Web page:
Dr. Maheer Gandhavadi joined hosts Shannon O’Kelley, Physical Therapist and President of Integrated Rehabilitation Group, and Maury Eskenazi, radio personality from Fox Sports radio on Health Matters radio, KRKO 1380am, with thanks to Integrated Rehabilitation Group physical and hand therapy. He talked about sudden cardiac arrest, AED and Basic Life Support.
Health Matters: Okay. So, we often hear about sudden cardiac arrest in athletes, and it's in the media on a fairly regular basis…What is going on in that particular situation? Is that an arrhythmia problem, but a different type of arrhythmia problem?
Dr. Gandhavadi: Absolutely. A lot of times you will hear people say, "Oh, so and so died of a heart attack." "He collapsed suddenly, or my friend just, you know, died in his sleep all of a sudden. They think he had a heart attack." And, it's not that they had a heart attack, it's that they had cardiac arrest. A heart attack can cause cardiac arrest, but cardiac arrest can be caused by a lot of other things that are not heart attacks. What it really is is that your heart's electrical system stops working and just kind of malfunctions, and that's more an issue with the bottom chambers, the ventricles, rather than the top chambers, the atria.
Health Matters: So, you're probably a big fan of BLS, which is Basic Life Support, and these AED devices in the public facilities.
Dr. Gandhavadi: Absolutely. I cannot stress it enough that everybody should take a BLS class and be comfortable with basic life support and starting CPR, being able to start the resuscitation process until emergency staff can get there. An AED is an amazing life-saving tool for someone who is having a cardiac arrest. So, everyone should know how to use an AED and taking a BLS class will make you very comfortable with AED use.
Health Matters: Isn't it true the AED has been simplified so much that if you have never had an opportunity to take a BLS class, but you're in a situation and you can locate that AED, and usually it's identified, I think it's a red placard with like a lighting bolt through it, and you can open that up and turn it on and it's going to walk you through what needs to be done?
Dr. Gandhavadi: That's right. AEDs are very simple to use nowadays, and you can find them, they're usually in most public places, stores, malls, stadiums, schools, and they are readily located by a sign that will say either AED and then it will have a heart with a lightning bolt through it, and, if you're not sure where it is, the staff members wherever you are, they should know where it is and they can bring it to you. But, even if you have never used and AED before, all you have to do is turn it on and it will tell you exactly what to do in step-by-step sequence so you can use it effectively.
Health Matters: Is it like the little paddles where you put em on and blast? Is that what that is?
Dr. Gandhavadi: So, if someone has cardiac arrest, they will need a shock to shock them into a normal rhythm, and that's what part of what the AED does. But, you, if you're using an AED, you're not going to be holding paddles, shocking someone. Technology has improved a little bit nowadays...there are just little stickers that you apply to the chest.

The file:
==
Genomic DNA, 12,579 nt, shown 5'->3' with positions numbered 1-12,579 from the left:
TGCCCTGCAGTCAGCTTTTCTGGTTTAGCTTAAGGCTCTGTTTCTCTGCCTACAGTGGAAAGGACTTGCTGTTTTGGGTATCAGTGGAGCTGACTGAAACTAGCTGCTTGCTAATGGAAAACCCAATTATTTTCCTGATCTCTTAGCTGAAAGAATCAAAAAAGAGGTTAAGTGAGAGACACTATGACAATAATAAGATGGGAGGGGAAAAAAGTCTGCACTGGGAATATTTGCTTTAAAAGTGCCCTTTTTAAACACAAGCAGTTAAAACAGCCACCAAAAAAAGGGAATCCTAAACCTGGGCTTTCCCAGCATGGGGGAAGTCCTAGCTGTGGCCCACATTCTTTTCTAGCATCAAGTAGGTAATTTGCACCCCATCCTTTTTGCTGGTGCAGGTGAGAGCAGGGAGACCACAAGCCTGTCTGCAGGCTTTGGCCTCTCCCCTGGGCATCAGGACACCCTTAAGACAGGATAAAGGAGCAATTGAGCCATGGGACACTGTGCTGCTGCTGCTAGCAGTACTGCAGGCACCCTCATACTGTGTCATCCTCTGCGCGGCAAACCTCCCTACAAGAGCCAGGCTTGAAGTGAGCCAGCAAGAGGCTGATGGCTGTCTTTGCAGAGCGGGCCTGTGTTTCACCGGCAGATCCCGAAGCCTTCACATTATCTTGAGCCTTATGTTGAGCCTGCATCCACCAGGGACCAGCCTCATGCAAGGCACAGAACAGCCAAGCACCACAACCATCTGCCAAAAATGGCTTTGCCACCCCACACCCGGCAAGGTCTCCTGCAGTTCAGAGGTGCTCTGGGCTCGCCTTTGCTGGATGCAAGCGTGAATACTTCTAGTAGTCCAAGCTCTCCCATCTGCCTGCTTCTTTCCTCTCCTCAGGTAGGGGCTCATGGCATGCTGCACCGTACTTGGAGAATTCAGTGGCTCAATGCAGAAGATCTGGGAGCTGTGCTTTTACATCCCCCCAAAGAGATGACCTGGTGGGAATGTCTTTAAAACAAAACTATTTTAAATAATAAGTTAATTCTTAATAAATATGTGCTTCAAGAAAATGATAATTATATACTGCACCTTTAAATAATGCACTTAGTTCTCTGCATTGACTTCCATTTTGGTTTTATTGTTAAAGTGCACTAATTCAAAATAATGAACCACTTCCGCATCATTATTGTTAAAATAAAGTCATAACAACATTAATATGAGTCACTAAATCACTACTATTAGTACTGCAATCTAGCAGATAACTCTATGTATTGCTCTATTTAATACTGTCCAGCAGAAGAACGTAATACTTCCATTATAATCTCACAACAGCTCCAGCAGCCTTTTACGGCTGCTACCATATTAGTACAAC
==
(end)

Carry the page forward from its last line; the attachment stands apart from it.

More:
Health Matters: Got it. And, there are great diagrams on the AED itself to show you exactly where the stickers need to go, right?
Dr. Gandhavadi: That's right. There is really nothing you have to do, other than turn it on and follow the instructions.
Dr. Gandhavadi: Once the pads are in place, the AED will analyze the rhythm and if it thinks it's a rhythm that would benefit from a shock it will tell you to shock the patient and it will charge up and be ready to go, and all you have to do is push the button when it tells you to. Health Matters: And, I'm just assuming, this shouldn't replace 911. You call 911 first and then you use this. Is that it?
Dr. Gandhavadi: That's right. If you see someone who suddenly becomes unresponsive, who stops breathing, they collapse, the first thing you want to do is call 911. The second thing you want to do is go get an AED and the third thing you want to do is start CPR.
Health Matters: There is it, right there. And, just recently, in the local paper I read that an organization in town here had to use an AED and their staff was all trained and they did CPR, they did the AED, and the person that was involved made it to the hospital. So, what kind of timeframe are you looking at, you know, in that sequence where the intervention is necessary?
Dr. Gandhavadi: The sooner, the better.
Dr. Gandhavadi: When someone has cardiac arrest, their brain is not getting any oxygen, and even in the course of minutes you can do severe damage to the brain, sometimes that can't be reversed. The faster you can get to the person, put an AED on, and start CPR, the better their chances of survival are. Just in terms of statistics, almost 360,000 people have a cardiac arrest outside of the hospital and of those people only 60% are treated by emergency technicians. So, it's really important for people to feel comfortable with basic life support and the use of an AED because a) there may not be an emergency technician who is available to come, or b) it may take a little bit of time before those EMTs show up and you want to give whoever passed out or had this cardiac arrest, you want to give them the best opportunity at full recovery.
Health Matters: There it is - AED.